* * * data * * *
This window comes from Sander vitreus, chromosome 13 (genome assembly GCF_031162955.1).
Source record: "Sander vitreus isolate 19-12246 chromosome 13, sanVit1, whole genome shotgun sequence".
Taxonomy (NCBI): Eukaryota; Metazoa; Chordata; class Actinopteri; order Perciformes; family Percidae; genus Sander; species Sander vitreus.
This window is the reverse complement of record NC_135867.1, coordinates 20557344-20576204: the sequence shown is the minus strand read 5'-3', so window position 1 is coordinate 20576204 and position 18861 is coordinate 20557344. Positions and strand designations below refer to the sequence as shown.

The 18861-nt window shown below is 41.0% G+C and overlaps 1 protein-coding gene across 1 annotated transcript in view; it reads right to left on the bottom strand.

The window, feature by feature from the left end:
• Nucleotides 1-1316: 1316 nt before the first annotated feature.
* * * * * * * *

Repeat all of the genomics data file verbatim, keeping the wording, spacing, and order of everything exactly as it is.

This window comes from Sander vitreus, chromosome 13 (genome assembly GCF_031162955.1).
Source record: "Sander vitreus isolate 19-12246 chromosome 13, sanVit1, whole genome shotgun sequence".
Taxonomy (NCBI): Eukaryota; Metazoa; Chordata; class Actinopteri; order Perciformes; family Percidae; genus Sander; species Sander vitreus.
This window is the reverse complement of record NC_135867.1, coordinates 20557344-20576204: the sequence shown is the minus strand read 5'-3', so window position 1 is coordinate 20576204 and position 18861 is coordinate 20557344. Positions and strand designations below refer to the sequence as shown.

The 18861-nt window shown below is 41.0% G+C and overlaps 1 protein-coding gene across 1 annotated transcript in view; it reads right to left on the bottom strand.

The window, feature by feature from the left end:
• Nucleotides 1-1316: 1316 nt before the first annotated feature.